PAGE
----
It is often said that all that glitters is not gold, meaning that appearances can be deceiving and one must be careful to not be misled by a shiny exterior. This phrase has been used for centuries as a cautionary reminder to take everything at face value, and to remember that what may appear valuable on the surface could ultimately prove to be unworthy.
Singapore Changi Airport is consistently recognized as one of the best airports in the world and is heralded for its unparalleled service, facilities, and amenities. However, there is a certain policy in place that raises some doubt about their stellar reputation, a policy that has been known to put customers at an inconvenience.
Passengers traveling from or to Changi International Airport have the option to request wheelchair assistance from their respective air carriers. This service is usually provided free of charge with the exception of a select few disreputable low-cost airlines.
Passengers with mobility needs can borrow a wheelchair free of charge at the airport if requested. However, these devices are not autonomous and require a family member or travel companion to operate them.
Wheelchair users who travel solo often require additional assistance, particularly while navigating airports. In Singapore, the airport website now allows wheelchair users to book this service online for 20 Singapore Dollars per hour (£12.50/€14/US$15). This fee provides access to an assistant who can help with tasks such as getting through security, finding the gate, and boarding the aircraft.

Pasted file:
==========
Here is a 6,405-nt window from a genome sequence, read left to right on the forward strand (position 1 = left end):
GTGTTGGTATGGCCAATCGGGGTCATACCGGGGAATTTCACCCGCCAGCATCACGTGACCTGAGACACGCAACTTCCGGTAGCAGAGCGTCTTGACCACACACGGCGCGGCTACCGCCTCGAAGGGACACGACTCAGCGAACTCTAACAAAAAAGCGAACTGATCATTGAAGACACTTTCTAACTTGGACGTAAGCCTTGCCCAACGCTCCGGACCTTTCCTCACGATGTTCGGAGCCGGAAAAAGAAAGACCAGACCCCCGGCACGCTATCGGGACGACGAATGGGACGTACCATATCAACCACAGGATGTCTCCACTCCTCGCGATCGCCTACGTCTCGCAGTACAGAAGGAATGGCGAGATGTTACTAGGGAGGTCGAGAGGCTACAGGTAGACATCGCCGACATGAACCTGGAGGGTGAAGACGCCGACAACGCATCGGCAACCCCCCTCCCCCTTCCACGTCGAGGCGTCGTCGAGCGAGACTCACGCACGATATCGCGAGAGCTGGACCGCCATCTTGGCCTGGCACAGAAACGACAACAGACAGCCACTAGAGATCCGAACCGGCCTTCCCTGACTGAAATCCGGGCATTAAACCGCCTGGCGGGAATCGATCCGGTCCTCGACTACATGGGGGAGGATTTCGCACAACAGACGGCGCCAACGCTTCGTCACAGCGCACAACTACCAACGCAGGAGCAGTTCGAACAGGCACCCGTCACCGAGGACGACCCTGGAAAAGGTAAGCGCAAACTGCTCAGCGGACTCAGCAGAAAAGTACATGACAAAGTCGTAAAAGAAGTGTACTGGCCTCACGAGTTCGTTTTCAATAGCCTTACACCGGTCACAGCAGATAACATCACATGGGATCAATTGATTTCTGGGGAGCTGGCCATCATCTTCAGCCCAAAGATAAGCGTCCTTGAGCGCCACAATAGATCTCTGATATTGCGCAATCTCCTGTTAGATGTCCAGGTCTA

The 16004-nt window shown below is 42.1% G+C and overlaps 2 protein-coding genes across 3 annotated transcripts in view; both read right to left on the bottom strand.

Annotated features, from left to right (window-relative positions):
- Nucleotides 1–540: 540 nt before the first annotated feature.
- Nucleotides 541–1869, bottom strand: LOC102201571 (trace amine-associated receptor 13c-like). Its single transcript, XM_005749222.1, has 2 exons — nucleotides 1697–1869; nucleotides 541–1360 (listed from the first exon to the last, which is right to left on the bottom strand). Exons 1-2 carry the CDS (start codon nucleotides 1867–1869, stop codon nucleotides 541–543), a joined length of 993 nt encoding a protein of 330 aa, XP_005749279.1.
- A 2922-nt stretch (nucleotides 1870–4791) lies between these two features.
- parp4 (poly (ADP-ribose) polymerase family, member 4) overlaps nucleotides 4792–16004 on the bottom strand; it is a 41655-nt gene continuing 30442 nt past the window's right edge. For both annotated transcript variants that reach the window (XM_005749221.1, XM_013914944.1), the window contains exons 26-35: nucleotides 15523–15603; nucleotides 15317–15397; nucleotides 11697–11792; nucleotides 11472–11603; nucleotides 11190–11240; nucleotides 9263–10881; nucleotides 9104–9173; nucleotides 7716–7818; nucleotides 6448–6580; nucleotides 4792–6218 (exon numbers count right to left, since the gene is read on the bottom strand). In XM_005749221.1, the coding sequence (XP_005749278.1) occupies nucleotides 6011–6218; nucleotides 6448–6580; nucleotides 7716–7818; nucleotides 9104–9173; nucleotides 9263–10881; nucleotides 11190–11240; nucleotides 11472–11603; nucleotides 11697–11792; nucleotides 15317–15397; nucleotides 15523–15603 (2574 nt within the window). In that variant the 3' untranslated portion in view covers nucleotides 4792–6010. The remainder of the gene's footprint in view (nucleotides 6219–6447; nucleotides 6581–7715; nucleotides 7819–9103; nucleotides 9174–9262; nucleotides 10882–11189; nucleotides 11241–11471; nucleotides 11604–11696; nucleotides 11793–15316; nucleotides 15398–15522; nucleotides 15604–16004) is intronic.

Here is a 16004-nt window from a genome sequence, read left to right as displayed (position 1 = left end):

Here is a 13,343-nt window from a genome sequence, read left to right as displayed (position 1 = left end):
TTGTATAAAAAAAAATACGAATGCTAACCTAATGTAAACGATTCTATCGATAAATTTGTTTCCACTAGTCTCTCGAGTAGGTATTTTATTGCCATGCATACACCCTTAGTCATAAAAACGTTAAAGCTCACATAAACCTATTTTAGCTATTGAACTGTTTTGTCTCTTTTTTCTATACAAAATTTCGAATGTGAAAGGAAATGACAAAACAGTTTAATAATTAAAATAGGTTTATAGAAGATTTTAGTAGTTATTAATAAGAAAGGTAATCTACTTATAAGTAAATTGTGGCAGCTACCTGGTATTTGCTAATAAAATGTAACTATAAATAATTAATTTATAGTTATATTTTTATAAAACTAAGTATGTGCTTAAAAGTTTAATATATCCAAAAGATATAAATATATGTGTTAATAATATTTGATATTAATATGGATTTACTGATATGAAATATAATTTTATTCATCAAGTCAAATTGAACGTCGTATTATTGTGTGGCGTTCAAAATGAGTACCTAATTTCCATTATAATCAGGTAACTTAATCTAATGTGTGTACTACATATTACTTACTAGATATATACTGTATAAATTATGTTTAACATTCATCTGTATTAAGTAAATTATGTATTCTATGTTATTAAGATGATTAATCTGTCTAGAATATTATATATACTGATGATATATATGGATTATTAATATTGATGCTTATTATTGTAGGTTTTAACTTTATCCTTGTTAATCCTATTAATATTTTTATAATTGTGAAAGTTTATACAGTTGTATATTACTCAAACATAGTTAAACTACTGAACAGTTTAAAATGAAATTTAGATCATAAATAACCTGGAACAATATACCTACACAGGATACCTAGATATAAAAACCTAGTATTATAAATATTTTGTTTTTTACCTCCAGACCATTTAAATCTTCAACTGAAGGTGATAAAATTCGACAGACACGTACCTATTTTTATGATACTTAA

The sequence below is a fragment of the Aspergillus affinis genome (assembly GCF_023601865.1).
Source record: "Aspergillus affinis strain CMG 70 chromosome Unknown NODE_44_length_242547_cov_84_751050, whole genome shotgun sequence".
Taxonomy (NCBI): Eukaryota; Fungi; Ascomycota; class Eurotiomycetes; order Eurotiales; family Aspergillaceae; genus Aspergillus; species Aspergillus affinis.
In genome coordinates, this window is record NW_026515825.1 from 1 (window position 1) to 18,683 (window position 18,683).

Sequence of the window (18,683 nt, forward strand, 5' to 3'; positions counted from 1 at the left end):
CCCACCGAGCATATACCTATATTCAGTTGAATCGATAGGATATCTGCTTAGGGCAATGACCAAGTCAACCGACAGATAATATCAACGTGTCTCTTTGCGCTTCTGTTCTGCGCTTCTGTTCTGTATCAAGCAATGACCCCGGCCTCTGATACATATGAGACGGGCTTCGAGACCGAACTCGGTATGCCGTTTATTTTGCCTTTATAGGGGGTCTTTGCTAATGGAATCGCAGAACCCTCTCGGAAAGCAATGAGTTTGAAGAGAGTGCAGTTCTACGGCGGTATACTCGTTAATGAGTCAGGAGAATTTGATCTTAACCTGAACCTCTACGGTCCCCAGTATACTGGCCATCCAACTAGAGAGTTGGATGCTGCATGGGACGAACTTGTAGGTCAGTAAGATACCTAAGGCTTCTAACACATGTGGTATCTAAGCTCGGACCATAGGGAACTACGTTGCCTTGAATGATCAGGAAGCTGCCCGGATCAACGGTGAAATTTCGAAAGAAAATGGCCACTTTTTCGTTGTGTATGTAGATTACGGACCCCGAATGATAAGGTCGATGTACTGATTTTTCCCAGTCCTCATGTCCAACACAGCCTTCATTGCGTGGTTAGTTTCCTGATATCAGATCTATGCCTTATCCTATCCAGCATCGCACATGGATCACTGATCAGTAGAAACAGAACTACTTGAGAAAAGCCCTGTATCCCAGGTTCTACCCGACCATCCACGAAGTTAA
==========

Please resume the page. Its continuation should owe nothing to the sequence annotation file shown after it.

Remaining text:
Singapore signed the UN Convention on the Rights of Persons with Disabilities (UNCRPD), and the government website states “Singapore is committed to ensuring that persons with disabilities have the same rights as everybody else.” Changi airport seems to be taking advantage of their customers by charging expensive prices for services which goes against their commitment to ensure social inclusion.
The aviation industry of the Far East has been dealing with an unfortunate issue - charging wheelchair users for access to assistance. This practice is not only inhumane but also discriminatory, as it denies people with physical disabilities the right to travel conveniently and comfortably on airplanes. Unfortunately, this issue is quite common and needs to be addressed urgently.